Irradiation from diverse sources is ubiquitous and closely associated with human activity. Radiation therapy (RT), an important component of the multiple radiation origins, contributes significantly to oncotherapy by killing tumor cells. On the other hand, RT can also cause some undesired normal tissue injuries that afflict numerous cancer patients. Although many promising radioprotective agents are emerging, few of them have entered the market successfully due to various limitations. At present, the most accepted hypothesis for the radiation-caused injury involves reactive oxygen species (ROS) generation. Superoxide dismutase (SOD), the unique enzyme responsible for the dismutation of superoxide radicals, is expected to occupy an indispensable position in the treatment of ROS-mediated tissue injuries originating from exposure to radiation. This review focuses on the mechanism of radioprotection by SOD at the tissue or organ level, cellular level, and molecular level, respectively, in order to provide references for further investigation of radiation injury and development of new radioprotectors.
Epilepsy is the most common chronic neurological disorder of the brain. For several decades different kinds of medications have been used to treat epilepsy. Even though many surgical advances has been made and implemented, medications remain the basis of treatment. The search for noble antiepileptic drugs (AEDs) with more selective activity and lower toxicity continues to be an area of intensive investigation in medicinal chemistry. Additionally, drug resistance is an important clinical problem in epilepsy and is associated with an increased risk of morbidity and mortality. This review intends to present a comprehensive overview on AED in particular along with discussion on some aspects of associated drug resistance and combination therapy.
Geranium nepalense Sweet is a common Chinese herbal medicine and has been used as influenza, dysentery, antiphlogistic and analgesic tonic, hemostatic, stomachic, and antidiabetic drugs. The anti-inflammatory effects of G. nepalense on tetradecanoyl phorbol acetate (TPA)-induced mouse ear edema were studied in this work. The results showed that ethyl acetate fraction of the water extract of G. nepalense possessed significant activity at 2.5 g/kg (p < 0.01) with aspirin as a positive control (0.6 g/kg). Six polyphenolic compounds, including three flavonoids, i.e. kaempferol, kaempferol-7-O-β-D-glucopyranoside, and quercetin-7-O-α-rhamnopyranoside, and two tannins, i.e. pyrogallol and gallic acid, and one lignin, i.e. epipinoresinol, were isolated and characterized from ethyl acetate fraction. The isolation of polyphenols provides a clue for beneficial effects of G. nepalense in the demonstrated anti-inflammatory activity.
The synthesis and structure-activity relationship (SAR) study of a series of 2-(substituted benzylidene)-7-(4-fluorophenyl)-5-(furan-2-yl)-2H-thiazolo[3,2-a]pyrimidin-3(7H)-one (4a-4j) derivatives as anticancer agents are described. This series of thiazolopyrimidines were synthesized by the reaction of 7-(4-fluoro phenyl)-5-(furan-2-yl)-2H-thiazolo[3,2-a] pyrimidin-3(7H)-one (3) with appropriate substituted aldehydes in the presence of anhydrous sodium acetate and glacial acetic acid. Their structures were confirmed by IR, 1H-NMR, mass, and elemental analyses. These novel thiazolopyrimidine derivatives were screened for their anticancer activity on the U937 human histocytic lymphoma cell line by 3-(4,5-dimethyl thiazole-2-yl)-2,5-diphenyltetrazoliumbromide (MTT) assay. The comparison of anticancer activity of thiazolopyrimidine was performed considering their structures. This study was done using 2-(substituted benzylidene)-7-(4-fluorophenyl)-5-(furan-2-yl)-2Hthiazolo[3,2-a]pyrimidin-3(7H)-one (4a-4j) as a basic model, showing that i) presence of a hydrogen donor/acceptor domain [thiazolo[3,2-a]pyrimidin-3(7H)-one] on the thiazolopyrimidine ring; ii) presence of a hydrophobic [(4-fluorophenyl)] aryl ring system on the thiazolopyrimidine ring; iii) presence of an electron donor moiety [5-(furan-2-yl)] on the thiazolopyrimidine ring; iv) ortho and para substitution of the distal aryl ring [2-(substituted benzylidene)] function strongly influenced anticancer activity. Among these compounds (4a-4j) para substituted derivatives 4c, 4e, 4f, 4g, 4h, and 4j showed significant anticancer activity.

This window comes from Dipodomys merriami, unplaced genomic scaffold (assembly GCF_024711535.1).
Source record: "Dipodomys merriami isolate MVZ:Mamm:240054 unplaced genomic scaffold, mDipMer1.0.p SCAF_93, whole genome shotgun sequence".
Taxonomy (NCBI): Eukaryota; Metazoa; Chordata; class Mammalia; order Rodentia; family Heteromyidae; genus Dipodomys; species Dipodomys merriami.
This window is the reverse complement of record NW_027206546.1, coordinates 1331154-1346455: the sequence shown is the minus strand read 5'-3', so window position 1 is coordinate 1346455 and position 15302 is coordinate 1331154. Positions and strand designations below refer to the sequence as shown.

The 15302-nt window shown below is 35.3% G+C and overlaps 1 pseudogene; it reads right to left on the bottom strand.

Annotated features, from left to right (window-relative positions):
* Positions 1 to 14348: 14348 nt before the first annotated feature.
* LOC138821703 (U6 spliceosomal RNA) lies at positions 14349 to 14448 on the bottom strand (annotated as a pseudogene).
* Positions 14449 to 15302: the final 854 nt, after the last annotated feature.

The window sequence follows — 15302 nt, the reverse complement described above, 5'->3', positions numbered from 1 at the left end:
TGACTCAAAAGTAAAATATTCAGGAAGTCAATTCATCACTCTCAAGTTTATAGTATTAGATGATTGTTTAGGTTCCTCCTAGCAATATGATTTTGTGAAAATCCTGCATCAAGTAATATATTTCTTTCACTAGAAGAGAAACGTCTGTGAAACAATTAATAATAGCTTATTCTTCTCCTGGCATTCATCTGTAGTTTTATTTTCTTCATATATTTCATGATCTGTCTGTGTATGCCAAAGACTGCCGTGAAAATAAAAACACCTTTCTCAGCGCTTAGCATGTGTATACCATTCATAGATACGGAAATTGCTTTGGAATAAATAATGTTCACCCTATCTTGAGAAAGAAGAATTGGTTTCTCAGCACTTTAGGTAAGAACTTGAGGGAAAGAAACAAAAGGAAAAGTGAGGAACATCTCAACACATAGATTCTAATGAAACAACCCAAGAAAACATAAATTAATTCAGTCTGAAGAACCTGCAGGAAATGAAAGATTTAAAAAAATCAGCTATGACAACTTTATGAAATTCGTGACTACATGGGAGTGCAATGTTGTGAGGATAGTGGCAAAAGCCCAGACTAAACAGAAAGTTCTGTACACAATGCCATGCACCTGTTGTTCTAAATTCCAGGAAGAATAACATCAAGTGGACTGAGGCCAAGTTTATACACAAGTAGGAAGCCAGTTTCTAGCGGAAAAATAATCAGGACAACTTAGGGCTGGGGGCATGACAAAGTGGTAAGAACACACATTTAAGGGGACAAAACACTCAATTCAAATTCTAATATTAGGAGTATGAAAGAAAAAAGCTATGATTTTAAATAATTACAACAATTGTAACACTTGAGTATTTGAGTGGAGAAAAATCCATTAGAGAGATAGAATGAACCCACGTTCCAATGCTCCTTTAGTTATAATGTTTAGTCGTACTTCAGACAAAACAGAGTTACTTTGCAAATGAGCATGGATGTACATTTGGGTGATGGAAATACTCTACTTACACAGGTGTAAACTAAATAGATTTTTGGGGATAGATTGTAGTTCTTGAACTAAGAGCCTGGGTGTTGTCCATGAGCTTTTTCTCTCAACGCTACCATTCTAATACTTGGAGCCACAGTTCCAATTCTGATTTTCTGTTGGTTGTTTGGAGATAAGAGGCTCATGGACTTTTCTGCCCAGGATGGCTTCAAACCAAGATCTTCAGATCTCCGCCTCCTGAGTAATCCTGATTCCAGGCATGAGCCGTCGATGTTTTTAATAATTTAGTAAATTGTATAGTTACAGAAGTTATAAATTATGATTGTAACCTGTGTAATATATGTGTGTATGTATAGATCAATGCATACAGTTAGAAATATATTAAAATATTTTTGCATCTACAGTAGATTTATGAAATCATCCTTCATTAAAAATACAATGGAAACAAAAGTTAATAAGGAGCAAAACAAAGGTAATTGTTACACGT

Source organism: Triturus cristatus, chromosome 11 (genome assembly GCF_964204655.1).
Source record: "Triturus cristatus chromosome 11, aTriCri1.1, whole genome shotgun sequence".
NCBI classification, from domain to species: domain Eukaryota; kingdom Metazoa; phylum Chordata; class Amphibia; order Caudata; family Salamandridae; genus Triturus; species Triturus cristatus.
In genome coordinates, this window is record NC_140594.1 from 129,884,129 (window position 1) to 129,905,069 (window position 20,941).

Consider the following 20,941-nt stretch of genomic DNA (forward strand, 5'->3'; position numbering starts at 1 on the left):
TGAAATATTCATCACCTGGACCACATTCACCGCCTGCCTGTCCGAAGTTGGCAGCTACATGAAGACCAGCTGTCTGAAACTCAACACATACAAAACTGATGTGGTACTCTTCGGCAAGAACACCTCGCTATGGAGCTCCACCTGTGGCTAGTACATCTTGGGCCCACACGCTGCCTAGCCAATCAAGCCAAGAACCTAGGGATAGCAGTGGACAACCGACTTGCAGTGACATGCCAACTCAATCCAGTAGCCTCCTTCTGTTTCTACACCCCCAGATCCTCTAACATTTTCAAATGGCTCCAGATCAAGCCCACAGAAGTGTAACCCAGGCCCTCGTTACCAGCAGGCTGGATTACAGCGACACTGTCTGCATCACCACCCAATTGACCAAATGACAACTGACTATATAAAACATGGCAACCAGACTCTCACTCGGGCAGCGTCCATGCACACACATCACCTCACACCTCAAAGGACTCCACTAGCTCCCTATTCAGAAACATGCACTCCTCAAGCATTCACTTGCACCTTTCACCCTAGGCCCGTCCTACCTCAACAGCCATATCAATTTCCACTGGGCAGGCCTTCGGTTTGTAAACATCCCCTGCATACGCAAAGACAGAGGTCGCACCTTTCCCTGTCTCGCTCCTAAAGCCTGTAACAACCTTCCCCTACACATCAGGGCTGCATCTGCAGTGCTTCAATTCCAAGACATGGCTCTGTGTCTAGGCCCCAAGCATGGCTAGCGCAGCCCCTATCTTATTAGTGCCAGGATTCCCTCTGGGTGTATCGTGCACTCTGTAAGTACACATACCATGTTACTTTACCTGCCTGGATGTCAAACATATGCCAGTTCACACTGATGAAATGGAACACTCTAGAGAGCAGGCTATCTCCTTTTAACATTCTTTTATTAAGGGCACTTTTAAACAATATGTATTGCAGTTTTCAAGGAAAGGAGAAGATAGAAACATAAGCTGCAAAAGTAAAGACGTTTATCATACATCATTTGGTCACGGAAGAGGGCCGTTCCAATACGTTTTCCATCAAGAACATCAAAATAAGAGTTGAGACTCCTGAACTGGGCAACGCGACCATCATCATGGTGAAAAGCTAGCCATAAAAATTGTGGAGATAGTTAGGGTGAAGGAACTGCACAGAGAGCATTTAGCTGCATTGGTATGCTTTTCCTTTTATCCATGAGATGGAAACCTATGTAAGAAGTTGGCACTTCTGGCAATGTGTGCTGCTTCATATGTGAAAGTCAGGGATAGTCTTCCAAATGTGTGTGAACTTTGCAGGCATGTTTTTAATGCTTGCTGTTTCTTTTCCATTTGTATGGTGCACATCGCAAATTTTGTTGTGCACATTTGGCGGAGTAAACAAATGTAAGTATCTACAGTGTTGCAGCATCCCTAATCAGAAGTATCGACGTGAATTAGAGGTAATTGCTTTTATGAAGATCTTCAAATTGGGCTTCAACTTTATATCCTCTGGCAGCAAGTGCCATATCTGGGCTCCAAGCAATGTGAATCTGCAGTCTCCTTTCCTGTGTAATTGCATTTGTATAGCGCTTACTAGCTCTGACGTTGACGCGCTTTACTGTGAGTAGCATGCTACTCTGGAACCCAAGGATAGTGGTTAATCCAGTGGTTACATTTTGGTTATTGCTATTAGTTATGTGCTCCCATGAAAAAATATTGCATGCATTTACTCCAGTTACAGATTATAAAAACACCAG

Herbal medicines have traditionally been used worldwide for the prevention and treatment of liver disease with fewer adverse effects. The leaves of the Syzygium jambos (SJL) plant were chosen and studied for their antioxidant activity in vitro and hepatoprotective activity in vivo. The antioxidant activity of the ethanol extract was examined in vitro using a 1,1-diphenyl-2-picrylhydrazyl (DPPH) free radical scavenging assay, reducing capacity, total phenol, total flavonoid content, and total antioxidant capacity. The extract had significant dose-dependent antioxidant activity in all in vitro experiments. IC50 values of SJL and ascorbic acid (standard) were found to be 14.10 and 4.87 μg/mL, respectively, according to a DPPH radical scavenging assay. Hepatoprotective activity of the plant extract was evaluated in a rat model of carbon tetrachloride (CCl4)-induced liver damage. CCl4 significantly altered serum marker enzymes, total bilirubin, total protein, and liver weight. The extract caused these values to return to normal in rats with CCl4-induced liver damage that were given SJL. This indicated the hepatoprotective potential of SJL and was comparable to use of the standard drug silymarin. Thus, the present study revealed that SJL may have antioxidant and hepatoprotective activity.